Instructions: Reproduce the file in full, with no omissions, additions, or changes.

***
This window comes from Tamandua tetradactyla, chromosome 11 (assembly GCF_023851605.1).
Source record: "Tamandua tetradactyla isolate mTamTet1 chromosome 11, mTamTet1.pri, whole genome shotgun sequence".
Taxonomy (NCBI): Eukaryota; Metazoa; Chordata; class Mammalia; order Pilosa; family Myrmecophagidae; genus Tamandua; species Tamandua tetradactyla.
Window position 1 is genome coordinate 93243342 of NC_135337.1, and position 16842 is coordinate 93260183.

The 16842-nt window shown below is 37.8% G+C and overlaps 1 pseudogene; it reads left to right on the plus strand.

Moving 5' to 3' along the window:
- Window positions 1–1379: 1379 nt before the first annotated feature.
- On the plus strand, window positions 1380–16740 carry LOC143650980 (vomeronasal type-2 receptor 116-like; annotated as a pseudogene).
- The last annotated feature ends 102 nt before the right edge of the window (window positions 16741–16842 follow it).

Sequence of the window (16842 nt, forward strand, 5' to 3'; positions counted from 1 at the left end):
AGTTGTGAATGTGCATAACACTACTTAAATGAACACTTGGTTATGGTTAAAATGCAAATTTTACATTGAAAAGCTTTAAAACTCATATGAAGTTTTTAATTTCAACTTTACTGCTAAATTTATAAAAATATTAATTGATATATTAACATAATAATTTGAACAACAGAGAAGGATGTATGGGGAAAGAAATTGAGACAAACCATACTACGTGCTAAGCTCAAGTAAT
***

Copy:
This window comes from Tamandua tetradactyla, chromosome 11 (assembly GCF_023851605.1).
Source record: "Tamandua tetradactyla isolate mTamTet1 chromosome 11, mTamTet1.pri, whole genome shotgun sequence".
Taxonomy (NCBI): Eukaryota; Metazoa; Chordata; class Mammalia; order Pilosa; family Myrmecophagidae; genus Tamandua; species Tamandua tetradactyla.
Window position 1 is genome coordinate 93243342 of NC_135337.1, and position 16842 is coordinate 93260183.

The 16842-nt window shown below is 37.8% G+C and overlaps 1 pseudogene; it reads left to right on the plus strand.

Moving 5' to 3' along the window:
- Window positions 1–1379: 1379 nt before the first annotated feature.
- On the plus strand, window positions 1380–16740 carry LOC143650980 (vomeronasal type-2 receptor 116-like; annotated as a pseudogene).
- The last annotated feature ends 102 nt before the right edge of the window (window positions 16741–16842 follow it).

Sequence of the window (16842 nt, forward strand, 5' to 3'; positions counted from 1 at the left end):
AGTTGTGAATGTGCATAACACTACTTAAATGAACACTTGGTTATGGTTAAAATGCAAATTTTACATTGAAAAGCTTTAAAACTCATATGAAGTTTTTAATTTCAACTTTACTGCTAAATTTATAAAAATATTAATTGATATATTAACATAATAATTTGAACAACAGAGAAGGATGTATGGGGAAAGAAATTGAGACAAACCATACTACGTGCTAAGCTCAAGTAAT